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Obama aides rip GOP convention as they head to Charlotte, N.C.

September 02, 2012|By Katherine Skiba
  • Republican presidential candidate Mitt Romney delivers his nomination acceptance speech during the final day of the Republican National Convention in Tampa, Fla., last week.
Republican presidential candidate Mitt Romney delivers his nomination… (Spencer Platt / Getty Images )

WASHINGTON — President Obama's top campaign strategist predicted a good week for Democrats as they gather for their national convention in Charlotte, N.C., and he slammed last week's Republican convention as a “terrible failure” for offering no real ideas to lift the country’s middle class.

David Axelrod, appearing on “Fox News Sunday," said Obama can rely on a united party behind him, unlike the GOP nominee, Mitt Romney.  

“We don’t have the problems that the other party has,” Axelrod said. “We’re not divided. We don’t have to worry about what people are saying on the side about their affection for the president. We don’t have those problems."

Axelrod called the Republican convention in Tampa that ended Thursday “the reinvention convention” that sought to boost Romney's appeal to women and independent voters. 

Host Chris Wallace pointed to a series of grim, then-and-now statistics comparing the start of the Obama administration with the present: unemployment grew from 7.8% to 8.3%; median income fell from about $55,000 to about $51,000; and gas prices rose.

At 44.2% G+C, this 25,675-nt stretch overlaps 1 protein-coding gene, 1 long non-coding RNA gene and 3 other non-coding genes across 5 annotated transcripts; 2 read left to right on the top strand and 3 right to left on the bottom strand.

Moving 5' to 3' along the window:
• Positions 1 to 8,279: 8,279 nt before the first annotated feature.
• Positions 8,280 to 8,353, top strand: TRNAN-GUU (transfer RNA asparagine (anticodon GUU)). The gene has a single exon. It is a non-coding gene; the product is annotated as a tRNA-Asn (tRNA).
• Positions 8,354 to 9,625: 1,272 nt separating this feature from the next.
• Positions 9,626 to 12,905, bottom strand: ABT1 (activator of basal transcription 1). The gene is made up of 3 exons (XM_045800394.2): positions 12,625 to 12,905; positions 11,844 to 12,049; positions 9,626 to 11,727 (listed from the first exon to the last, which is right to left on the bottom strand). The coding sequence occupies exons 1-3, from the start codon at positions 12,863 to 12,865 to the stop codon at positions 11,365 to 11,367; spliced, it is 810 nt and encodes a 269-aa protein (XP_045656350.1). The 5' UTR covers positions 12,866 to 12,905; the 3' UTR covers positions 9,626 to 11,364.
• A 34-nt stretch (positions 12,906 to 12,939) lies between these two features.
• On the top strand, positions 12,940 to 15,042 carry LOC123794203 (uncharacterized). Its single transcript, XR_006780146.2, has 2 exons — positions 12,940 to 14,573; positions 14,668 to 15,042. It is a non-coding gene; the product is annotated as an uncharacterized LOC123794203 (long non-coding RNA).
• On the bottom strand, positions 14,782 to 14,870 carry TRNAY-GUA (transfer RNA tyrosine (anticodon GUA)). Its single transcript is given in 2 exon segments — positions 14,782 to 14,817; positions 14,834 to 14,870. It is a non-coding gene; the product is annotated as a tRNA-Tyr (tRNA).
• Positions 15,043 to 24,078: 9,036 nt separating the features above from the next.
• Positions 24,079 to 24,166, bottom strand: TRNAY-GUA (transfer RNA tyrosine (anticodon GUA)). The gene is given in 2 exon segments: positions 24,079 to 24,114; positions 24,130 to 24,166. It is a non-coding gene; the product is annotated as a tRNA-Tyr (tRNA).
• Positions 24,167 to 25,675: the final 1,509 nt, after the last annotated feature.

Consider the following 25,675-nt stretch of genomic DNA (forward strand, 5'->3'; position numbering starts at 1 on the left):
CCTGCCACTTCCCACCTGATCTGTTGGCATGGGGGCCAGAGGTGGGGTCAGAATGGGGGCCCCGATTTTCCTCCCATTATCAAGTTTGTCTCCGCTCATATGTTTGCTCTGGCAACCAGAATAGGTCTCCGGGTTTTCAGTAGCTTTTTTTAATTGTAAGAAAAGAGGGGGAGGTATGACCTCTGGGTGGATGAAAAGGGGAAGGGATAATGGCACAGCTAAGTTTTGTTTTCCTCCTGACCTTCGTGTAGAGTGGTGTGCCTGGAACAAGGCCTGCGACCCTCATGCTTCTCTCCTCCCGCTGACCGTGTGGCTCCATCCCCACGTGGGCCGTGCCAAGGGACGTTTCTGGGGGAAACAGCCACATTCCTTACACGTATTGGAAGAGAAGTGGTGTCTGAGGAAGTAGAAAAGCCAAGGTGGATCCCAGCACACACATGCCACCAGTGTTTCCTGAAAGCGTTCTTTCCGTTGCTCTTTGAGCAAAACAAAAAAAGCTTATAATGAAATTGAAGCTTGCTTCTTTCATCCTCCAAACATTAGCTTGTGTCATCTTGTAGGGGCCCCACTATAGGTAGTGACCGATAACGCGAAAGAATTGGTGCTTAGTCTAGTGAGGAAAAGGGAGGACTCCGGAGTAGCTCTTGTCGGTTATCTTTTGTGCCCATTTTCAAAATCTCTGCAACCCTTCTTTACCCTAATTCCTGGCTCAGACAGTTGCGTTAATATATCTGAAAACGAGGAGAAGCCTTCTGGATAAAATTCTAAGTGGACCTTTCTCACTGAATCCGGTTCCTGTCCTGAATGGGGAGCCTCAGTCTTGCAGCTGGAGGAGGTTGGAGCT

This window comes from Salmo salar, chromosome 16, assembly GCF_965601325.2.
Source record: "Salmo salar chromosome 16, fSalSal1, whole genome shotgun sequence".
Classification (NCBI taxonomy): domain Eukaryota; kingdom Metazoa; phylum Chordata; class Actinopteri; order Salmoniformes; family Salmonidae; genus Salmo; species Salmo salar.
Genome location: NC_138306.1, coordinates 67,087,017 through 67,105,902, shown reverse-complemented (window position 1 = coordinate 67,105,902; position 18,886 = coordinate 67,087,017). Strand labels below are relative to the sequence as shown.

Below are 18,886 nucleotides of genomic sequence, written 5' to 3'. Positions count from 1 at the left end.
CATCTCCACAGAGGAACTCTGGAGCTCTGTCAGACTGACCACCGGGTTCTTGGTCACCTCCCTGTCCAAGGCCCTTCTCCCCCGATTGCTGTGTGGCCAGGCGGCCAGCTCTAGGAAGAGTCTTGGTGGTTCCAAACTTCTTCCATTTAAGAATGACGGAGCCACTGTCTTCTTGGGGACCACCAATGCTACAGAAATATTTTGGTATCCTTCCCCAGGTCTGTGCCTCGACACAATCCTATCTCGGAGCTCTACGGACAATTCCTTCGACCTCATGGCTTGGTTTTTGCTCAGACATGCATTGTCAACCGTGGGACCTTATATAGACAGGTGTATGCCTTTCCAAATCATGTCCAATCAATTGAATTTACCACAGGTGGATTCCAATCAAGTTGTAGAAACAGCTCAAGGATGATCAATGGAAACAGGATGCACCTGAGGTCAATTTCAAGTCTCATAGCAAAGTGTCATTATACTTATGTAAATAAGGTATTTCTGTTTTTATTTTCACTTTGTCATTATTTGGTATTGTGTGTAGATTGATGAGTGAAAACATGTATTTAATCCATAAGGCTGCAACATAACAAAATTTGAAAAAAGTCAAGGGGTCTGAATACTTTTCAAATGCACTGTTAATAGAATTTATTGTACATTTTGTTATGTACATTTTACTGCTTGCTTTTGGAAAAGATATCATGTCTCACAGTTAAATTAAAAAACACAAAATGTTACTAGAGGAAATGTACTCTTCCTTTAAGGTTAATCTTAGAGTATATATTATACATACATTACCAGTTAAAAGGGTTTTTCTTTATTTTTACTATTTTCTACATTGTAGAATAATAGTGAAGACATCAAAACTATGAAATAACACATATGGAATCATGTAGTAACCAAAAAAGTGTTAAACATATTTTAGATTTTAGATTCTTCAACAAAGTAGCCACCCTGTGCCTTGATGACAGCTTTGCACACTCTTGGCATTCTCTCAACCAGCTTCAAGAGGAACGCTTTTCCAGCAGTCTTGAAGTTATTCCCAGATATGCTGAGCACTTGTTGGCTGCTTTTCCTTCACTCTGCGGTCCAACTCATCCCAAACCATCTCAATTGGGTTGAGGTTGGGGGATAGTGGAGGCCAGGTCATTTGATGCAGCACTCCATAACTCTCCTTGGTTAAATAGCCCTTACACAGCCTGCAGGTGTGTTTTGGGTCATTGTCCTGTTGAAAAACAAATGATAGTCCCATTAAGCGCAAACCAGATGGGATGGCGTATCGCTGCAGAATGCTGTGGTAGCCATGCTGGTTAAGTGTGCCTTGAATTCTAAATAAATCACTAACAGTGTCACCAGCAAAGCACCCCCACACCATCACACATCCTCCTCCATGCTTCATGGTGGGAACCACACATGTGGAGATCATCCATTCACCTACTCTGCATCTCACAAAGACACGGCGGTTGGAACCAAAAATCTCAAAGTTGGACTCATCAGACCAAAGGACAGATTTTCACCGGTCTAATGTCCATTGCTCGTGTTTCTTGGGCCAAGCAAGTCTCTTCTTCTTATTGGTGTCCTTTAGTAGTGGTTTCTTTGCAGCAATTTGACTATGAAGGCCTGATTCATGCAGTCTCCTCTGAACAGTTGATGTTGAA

PHOTOS: The protests of the GOP convention

Axelrod said the average American recognizes that it took years to create the myriad problems that led to the Great Recession, which economists say began in December 2007 under the George W. Bush administration, and that it would take years to solve them. 

Los Angeles Mayor Antonio Villaraigosa, also appearing on the program, took shots at the Republican party's platform.

 “It looks like it’s from another century. Maybe two. It looks like the platform of 1812,” said Villaraigosa, chairman of the Democratic National Convention.

Both Axelrod and Villaraigosa predicted a close election that Obama would win. Villaraigosa, to a question, said Obama would capture between 67% and 70% of the Hispanic vote.

The convention begins Tuesday. Obama is scheduled to accept the party’s nomination for reelection on Thursday night.

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kskiba@tribune.com

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